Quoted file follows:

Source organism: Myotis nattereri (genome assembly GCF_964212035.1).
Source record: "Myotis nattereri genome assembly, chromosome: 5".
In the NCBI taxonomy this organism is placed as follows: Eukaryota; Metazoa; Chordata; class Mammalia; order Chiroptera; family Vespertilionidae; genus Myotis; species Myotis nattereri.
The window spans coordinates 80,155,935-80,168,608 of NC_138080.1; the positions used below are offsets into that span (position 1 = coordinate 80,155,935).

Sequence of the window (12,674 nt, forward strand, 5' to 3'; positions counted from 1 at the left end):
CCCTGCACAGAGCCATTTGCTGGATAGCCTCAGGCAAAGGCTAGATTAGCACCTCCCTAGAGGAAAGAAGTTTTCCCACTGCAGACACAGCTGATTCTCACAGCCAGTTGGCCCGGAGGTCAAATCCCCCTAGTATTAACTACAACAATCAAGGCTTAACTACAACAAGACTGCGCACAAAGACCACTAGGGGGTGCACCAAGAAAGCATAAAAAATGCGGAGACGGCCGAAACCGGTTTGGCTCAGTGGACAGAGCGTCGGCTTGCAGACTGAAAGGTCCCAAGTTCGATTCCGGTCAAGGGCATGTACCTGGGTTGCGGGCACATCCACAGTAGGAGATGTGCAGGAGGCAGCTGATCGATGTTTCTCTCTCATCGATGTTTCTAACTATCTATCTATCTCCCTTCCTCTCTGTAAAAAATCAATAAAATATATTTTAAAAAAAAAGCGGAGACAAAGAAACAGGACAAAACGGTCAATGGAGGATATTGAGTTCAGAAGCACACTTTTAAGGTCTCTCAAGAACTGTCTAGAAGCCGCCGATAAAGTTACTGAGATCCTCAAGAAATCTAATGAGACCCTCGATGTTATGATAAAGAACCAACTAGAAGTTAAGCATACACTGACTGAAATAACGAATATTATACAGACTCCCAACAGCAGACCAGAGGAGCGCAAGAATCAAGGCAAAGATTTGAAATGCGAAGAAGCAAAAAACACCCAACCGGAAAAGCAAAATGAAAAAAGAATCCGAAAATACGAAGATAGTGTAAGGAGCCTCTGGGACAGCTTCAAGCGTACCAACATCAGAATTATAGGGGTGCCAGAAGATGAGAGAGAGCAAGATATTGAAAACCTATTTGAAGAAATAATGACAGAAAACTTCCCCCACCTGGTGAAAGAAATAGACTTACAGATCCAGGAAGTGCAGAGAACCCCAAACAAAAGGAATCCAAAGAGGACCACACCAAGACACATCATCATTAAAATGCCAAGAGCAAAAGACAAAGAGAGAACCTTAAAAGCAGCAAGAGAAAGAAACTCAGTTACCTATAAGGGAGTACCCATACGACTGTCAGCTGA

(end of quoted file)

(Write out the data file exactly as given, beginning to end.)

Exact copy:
Source organism: Myotis nattereri (genome assembly GCF_964212035.1).
Source record: "Myotis nattereri genome assembly, chromosome: 5".
In the NCBI taxonomy this organism is placed as follows: Eukaryota; Metazoa; Chordata; class Mammalia; order Chiroptera; family Vespertilionidae; genus Myotis; species Myotis nattereri.
The window spans coordinates 80,155,935-80,168,608 of NC_138080.1; the positions used below are offsets into that span (position 1 = coordinate 80,155,935).

Sequence of the window (12,674 nt, forward strand, 5' to 3'; positions counted from 1 at the left end):
CCCTGCACAGAGCCATTTGCTGGATAGCCTCAGGCAAAGGCTAGATTAGCACCTCCCTAGAGGAAAGAAGTTTTCCCACTGCAGACACAGCTGATTCTCACAGCCAGTTGGCCCGGAGGTCAAATCCCCCTAGTATTAACTACAACAATCAAGGCTTAACTACAACAAGACTGCGCACAAAGACCACTAGGGGGTGCACCAAGAAAGCATAAAAAATGCGGAGACGGCCGAAACCGGTTTGGCTCAGTGGACAGAGCGTCGGCTTGCAGACTGAAAGGTCCCAAGTTCGATTCCGGTCAAGGGCATGTACCTGGGTTGCGGGCACATCCACAGTAGGAGATGTGCAGGAGGCAGCTGATCGATGTTTCTCTCTCATCGATGTTTCTAACTATCTATCTATCTCCCTTCCTCTCTGTAAAAAATCAATAAAATATATTTTAAAAAAAAAGCGGAGACAAAGAAACAGGACAAAACGGTCAATGGAGGATATTGAGTTCAGAAGCACACTTTTAAGGTCTCTCAAGAACTGTCTAGAAGCCGCCGATAAAGTTACTGAGATCCTCAAGAAATCTAATGAGACCCTCGATGTTATGATAAAGAACCAACTAGAAGTTAAGCATACACTGACTGAAATAACGAATATTATACAGACTCCCAACAGCAGACCAGAGGAGCGCAAGAATCAAGGCAAAGATTTGAAATGCGAAGAAGCAAAAAACACCCAACCGGAAAAGCAAAATGAAAAAAGAATCCGAAAATACGAAGATAGTGTAAGGAGCCTCTGGGACAGCTTCAAGCGTACCAACATCAGAATTATAGGGGTGCCAGAAGATGAGAGAGAGCAAGATATTGAAAACCTATTTGAAGAAATAATGACAGAAAACTTCCCCCACCTGGTGAAAGAAATAGACTTACAGATCCAGGAAGTGCAGAGAACCCCAAACAAAAGGAATCCAAAGAGGACCACACCAAGACACATCATCATTAAAATGCCAAGAGCAAAAGACAAAGAGAGAACCTTAAAAGCAGCAAGAGAAAGAAACTCAGTTACCTATAAGGGAGTACCCATACGACTGTCAGCTGA